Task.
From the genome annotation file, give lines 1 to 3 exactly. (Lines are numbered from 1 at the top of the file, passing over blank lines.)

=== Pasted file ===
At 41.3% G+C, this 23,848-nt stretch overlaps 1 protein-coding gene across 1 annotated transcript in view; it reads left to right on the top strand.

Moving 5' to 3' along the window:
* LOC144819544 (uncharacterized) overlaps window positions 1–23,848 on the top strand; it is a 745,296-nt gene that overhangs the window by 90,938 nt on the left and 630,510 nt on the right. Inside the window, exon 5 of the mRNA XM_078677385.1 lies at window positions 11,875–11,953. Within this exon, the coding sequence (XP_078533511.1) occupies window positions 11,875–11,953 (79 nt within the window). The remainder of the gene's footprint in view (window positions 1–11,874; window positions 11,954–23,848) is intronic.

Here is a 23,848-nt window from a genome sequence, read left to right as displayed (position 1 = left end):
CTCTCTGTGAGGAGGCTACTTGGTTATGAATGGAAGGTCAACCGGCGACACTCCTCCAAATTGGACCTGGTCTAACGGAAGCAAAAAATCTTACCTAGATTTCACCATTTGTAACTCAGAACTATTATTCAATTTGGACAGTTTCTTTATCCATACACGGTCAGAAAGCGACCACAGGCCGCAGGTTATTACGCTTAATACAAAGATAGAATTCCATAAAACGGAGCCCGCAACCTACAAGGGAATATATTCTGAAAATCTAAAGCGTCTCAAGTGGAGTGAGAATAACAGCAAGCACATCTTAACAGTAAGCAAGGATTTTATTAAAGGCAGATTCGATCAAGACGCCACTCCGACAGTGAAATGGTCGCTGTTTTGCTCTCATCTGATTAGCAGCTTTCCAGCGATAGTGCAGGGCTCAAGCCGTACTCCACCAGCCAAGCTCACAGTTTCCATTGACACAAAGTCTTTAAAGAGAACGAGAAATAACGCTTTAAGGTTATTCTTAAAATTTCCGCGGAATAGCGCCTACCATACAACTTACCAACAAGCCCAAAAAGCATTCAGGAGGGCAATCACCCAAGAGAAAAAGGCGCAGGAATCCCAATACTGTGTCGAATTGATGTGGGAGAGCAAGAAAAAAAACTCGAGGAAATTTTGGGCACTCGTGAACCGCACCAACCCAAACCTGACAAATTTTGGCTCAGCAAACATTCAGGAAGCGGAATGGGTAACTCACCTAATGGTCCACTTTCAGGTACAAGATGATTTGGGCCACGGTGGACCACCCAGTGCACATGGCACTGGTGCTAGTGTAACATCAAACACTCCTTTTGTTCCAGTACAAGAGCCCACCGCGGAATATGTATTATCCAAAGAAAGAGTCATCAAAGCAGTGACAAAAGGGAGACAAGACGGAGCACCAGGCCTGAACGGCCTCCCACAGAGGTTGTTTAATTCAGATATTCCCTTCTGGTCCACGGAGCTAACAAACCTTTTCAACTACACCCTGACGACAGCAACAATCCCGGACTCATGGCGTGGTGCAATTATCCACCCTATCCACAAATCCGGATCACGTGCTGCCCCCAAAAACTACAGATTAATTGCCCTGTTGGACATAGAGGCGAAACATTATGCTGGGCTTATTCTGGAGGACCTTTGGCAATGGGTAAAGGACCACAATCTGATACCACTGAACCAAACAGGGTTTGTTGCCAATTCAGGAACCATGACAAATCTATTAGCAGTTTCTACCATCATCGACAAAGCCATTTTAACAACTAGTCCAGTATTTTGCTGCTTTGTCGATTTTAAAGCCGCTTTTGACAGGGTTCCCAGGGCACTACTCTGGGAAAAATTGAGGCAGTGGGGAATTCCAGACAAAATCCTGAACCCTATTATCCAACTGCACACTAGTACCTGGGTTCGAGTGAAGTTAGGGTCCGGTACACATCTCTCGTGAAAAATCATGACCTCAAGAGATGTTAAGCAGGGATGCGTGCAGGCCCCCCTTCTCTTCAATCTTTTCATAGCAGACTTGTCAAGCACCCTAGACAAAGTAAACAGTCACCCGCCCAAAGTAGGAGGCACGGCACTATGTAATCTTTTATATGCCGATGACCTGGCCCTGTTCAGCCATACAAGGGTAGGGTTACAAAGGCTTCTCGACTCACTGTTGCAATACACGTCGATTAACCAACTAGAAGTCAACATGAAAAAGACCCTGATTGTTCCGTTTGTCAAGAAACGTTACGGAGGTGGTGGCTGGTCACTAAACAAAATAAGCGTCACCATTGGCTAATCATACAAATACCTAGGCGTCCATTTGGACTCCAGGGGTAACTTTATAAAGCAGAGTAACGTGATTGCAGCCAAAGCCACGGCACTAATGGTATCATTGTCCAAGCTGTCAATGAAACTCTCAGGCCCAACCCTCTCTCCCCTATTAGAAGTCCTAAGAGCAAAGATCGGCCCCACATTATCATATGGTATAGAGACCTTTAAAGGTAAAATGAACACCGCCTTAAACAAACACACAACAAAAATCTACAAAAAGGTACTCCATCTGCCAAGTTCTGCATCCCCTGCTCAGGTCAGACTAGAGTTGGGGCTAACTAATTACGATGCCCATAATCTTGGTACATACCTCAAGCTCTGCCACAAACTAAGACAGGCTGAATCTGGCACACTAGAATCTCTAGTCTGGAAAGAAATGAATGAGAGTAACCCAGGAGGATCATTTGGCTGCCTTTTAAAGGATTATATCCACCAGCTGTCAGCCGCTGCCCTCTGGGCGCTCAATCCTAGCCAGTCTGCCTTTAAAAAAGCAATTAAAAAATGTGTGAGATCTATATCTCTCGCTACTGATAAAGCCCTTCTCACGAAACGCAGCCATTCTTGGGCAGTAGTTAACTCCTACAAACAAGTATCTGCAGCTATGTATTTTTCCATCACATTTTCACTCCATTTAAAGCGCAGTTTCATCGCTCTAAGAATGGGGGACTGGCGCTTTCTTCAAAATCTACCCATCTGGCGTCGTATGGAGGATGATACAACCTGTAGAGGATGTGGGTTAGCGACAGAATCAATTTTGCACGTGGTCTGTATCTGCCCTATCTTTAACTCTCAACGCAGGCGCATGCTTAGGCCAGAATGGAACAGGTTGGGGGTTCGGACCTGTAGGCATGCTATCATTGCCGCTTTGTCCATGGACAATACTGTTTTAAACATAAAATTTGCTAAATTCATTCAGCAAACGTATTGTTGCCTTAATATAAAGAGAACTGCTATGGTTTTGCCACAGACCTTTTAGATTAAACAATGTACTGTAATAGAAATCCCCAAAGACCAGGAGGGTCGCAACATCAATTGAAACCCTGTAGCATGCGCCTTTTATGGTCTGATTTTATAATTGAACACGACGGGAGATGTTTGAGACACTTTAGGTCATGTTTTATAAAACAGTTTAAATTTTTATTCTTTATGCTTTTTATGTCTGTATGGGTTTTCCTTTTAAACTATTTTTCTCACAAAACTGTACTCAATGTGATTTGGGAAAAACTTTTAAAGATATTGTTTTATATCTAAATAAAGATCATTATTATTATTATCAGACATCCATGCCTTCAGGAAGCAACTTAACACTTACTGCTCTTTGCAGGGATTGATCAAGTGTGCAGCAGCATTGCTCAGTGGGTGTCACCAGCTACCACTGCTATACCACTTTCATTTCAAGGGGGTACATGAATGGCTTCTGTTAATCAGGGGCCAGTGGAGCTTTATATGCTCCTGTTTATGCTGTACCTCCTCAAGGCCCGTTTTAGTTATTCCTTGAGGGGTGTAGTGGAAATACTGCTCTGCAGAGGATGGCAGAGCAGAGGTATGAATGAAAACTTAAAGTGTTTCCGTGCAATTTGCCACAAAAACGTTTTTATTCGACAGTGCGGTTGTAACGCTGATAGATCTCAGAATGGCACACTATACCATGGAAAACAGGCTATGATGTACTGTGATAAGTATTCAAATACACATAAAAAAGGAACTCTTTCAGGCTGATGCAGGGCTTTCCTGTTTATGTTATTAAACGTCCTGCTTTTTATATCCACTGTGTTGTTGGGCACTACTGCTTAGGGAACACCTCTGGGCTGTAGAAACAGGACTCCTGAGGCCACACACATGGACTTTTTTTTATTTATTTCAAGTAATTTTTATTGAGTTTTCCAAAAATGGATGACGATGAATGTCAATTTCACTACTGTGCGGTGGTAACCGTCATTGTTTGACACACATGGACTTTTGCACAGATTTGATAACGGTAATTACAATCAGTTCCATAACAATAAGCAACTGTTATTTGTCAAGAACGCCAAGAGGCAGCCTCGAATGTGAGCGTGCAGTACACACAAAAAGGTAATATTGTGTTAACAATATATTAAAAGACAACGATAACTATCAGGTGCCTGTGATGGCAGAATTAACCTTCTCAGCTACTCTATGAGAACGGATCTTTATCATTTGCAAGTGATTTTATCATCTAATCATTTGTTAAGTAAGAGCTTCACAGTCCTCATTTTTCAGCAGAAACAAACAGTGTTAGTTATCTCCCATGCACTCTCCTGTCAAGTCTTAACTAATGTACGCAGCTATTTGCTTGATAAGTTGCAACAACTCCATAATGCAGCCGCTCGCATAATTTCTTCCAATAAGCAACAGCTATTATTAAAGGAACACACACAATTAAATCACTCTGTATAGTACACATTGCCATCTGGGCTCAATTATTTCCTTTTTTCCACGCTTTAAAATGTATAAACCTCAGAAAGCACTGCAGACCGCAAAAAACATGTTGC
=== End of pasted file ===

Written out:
At 41.3% G+C, this 23,848-nt stretch overlaps 1 protein-coding gene across 1 annotated transcript in view; it reads left to right on the top strand.

Moving 5' to 3' along the window:
* LOC144819544 (uncharacterized) overlaps window positions 1–23,848 on the top strand; it is a 745,296-nt gene that overhangs the window by 90,938 nt on the left and 630,510 nt on the right. Inside the window, exon 5 of the mRNA XM_078677385.1 lies at window positions 11,875–11,953. Within this exon, the coding sequence (XP_078533511.1) occupies window positions 11,875–11,953 (79 nt within the window). The remainder of the gene's footprint in view (window positions 1–11,874; window positions 11,954–23,848) is intronic.